The Kings of the Kilburn High Road

Set in a nicotine-stained back room of a pub in London’s Kilburn, this is a play about broken dreams, as five middle-aged Irish construction workers gather to ‘wake’ their friend, Jackie, who has died in terrible circumstances. This drink-fuelled gathering is dominated by Jap, an obnoxious, cynical and self-pitying foreman played in a somewhat over-the-top fashion by Phelim Drew. Jap blames everyone but himself for his decision to come to London where the streets are most definitely not paved with gold.

Tellingly, he says: “I’m vanishing over here.” Like his friends, ‘home’ is never too far from his thoughts. But unlike the others, Jap is somewhat delusional with his talk of setting up a business in Ireland. He wants a slice of the Celtic Tiger action “before it’s extinct”. But this is the booze talking, the crutch for these unhappy exiles, ashamed to go home because they are not success stories. That is, apart from Joe played by Charlie Bonner. Arriving late at the pub in his camel coat and plaid scarf, Joe is a source of ire for Jap who resents the fact that he employs Scottish workers on his building sites. Joe has no compunction about saying that his fellow Irishmen are lazy drunks, a home truth nobody wants to hear.

Drinking to quell the pain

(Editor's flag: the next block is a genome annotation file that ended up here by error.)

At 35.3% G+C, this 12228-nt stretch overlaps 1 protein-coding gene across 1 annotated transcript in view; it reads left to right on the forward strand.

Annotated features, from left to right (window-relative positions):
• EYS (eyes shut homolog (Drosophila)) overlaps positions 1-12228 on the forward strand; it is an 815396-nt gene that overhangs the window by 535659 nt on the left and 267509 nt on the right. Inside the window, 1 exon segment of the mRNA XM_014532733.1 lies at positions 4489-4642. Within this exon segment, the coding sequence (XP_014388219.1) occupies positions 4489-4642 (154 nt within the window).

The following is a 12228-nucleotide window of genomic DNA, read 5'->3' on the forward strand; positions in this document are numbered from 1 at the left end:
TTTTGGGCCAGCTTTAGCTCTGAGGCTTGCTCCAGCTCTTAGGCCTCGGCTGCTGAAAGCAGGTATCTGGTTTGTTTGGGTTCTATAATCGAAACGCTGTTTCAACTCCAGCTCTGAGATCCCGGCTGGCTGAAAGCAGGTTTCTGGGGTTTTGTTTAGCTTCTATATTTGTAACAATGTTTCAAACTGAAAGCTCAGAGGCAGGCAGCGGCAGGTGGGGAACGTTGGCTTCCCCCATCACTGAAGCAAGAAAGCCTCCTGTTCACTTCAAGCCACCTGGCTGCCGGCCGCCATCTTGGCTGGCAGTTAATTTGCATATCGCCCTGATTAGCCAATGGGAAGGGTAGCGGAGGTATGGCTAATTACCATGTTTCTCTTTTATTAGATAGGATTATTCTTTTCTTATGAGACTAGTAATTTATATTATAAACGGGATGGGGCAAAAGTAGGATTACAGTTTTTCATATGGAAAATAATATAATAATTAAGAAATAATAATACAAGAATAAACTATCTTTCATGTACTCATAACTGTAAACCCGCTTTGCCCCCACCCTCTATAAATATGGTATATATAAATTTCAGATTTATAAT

Maurteen, however, is a self-confessed alcoholic who starts off drinking lemonade at the session, only to be talked into having “a few” drinks. In a perfectly pitched performance by Seamus O’Rourke, this character, when sober, is full of guilt and self-loathing, ashamed that he beats his wife. But several hours later, he has all the signs of a violent drunk, threatening to abuse his wife.

This exemplifies the cycle of these men’s lives. They are in a loop, in and out of despair, buying never-ending rounds of drinks to quell the pain. This is a fine production from Livin’ Dred. Astutely written by Jimmy Murphy, it reeks of bitterness, occasionally leavened by black humour.

“This is a fine production from Livin’ Dred. Astutely written by Jimmy Murphy, it reeks of bitterness, occasionally leavened by black humour.”

COLETTE SHERIDAN | IRISH EXAMINER
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